The intensity of the experience of the artisan is of another measure entirely. How thick should the leaves be? How should they furl? Should the lobes be slightly more rounded? The oculi deeper? The ribs more slender? A thousand decisions are considered, hundreds discarded, far past pursuing the satisfaction of the architect or the whim of the patron, rather agonizing over a mere glimpse, if for but a moment of the ephemeral goddess, herself.


Feeling, emotion, life.

I was recently doing a consultation at historic Drayton Hall. The façade of the building is fine, well proportioned and generally unremarkable. One could argue that we have finer examples in Charleston and the façade pales in comparison to a true Palladian example such as the Villa Capra.

Nevertheless, you can not help but be delighted as you enter the piano nobile to behold a lovely enriched plaster ceiling and panelized walls. Is it of the finest craftsmanship? Perhaps not but it is full of feeling! Step
Drayton Hall
into an adjacent room and you are enthralled by a hand modeled plastered ceiling. No sublimity of line or crisp shadow. Yet what it lacks in precision it more than makes up for in life. I would venture to say that these two rooms, not the history, not the proportion, not the fact that Drayton Hall is a faithful example of colonial Georgian Palladian style, rather it is the artisanal beauty and expressed emotion of these two rooms that is the overwhelming reason why Drayton Hall was preserved to begin with and now is the most beloved building in Charleston and one of the most beloved in the United States.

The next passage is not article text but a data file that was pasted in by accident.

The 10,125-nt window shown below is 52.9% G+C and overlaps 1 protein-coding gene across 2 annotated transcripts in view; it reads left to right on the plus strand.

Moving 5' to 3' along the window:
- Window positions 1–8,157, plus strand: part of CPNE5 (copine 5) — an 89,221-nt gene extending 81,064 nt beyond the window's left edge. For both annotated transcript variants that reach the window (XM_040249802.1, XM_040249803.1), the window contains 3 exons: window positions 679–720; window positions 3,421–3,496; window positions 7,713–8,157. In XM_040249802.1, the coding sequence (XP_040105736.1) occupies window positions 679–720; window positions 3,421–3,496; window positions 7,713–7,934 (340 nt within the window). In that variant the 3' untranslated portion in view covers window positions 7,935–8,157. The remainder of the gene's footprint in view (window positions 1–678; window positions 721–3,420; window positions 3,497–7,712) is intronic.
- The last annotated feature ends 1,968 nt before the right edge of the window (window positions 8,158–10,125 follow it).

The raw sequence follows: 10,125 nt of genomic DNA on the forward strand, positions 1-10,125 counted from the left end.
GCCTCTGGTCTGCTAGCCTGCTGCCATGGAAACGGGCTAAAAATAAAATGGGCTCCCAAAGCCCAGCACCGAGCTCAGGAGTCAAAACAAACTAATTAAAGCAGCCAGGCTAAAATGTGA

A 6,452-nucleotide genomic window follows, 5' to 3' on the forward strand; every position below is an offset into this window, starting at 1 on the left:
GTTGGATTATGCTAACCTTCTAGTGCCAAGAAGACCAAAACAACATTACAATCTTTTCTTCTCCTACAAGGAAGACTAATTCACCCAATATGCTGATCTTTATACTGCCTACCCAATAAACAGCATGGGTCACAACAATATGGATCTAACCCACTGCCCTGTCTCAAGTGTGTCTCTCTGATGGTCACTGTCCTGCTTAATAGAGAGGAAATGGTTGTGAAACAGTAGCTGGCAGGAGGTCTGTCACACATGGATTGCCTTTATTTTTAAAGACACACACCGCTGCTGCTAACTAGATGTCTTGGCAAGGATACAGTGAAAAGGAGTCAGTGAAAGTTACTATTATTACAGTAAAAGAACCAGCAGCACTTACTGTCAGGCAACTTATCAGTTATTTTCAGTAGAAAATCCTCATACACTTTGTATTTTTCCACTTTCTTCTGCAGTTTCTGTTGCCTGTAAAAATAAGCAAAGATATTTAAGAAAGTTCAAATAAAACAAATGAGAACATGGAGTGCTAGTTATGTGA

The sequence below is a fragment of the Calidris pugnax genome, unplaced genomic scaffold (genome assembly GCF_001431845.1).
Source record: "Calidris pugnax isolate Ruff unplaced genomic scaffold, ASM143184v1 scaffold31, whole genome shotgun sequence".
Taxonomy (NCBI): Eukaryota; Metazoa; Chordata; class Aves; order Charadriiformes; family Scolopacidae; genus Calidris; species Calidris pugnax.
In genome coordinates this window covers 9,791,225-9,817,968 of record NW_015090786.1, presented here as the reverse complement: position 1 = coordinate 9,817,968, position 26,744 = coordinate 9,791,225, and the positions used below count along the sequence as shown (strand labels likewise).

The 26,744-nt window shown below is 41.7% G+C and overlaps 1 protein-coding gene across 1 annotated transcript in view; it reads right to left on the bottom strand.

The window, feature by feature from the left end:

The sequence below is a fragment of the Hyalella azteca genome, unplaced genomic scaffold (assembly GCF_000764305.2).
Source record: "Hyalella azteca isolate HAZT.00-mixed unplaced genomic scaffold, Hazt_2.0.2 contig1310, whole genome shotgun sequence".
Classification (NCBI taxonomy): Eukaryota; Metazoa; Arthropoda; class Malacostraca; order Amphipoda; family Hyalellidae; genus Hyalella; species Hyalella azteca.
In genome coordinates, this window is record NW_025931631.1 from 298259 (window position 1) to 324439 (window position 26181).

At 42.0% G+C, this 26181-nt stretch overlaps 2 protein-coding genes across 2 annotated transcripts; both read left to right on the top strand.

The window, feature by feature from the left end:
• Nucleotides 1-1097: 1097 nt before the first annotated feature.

Why do so many ordinary people “feel” such a connection to the spaces when walking through these rooms at Drayton Hall? Because the artisans even after so many years are able to communicate to us, as if offering a gift though time. The very casual, free nature of their workmanship allows us to empathize, to share. We can see the hand of the artisan in the work and we could imagine for an instant that the artisan's hand was our hand. Subsequently the emotional connection draws us in deeper and deeper as we begin to sense how much patience and intense concentration was demanded to realize the subtle shadows of the ornaments and the flowing spirals of the foliated scrolls. Whereas the architect designed a durable building to cater to our needs, the artisan continued to embellish it with the ambrosia that feeds our souls.


Courtesy of Hunt Studios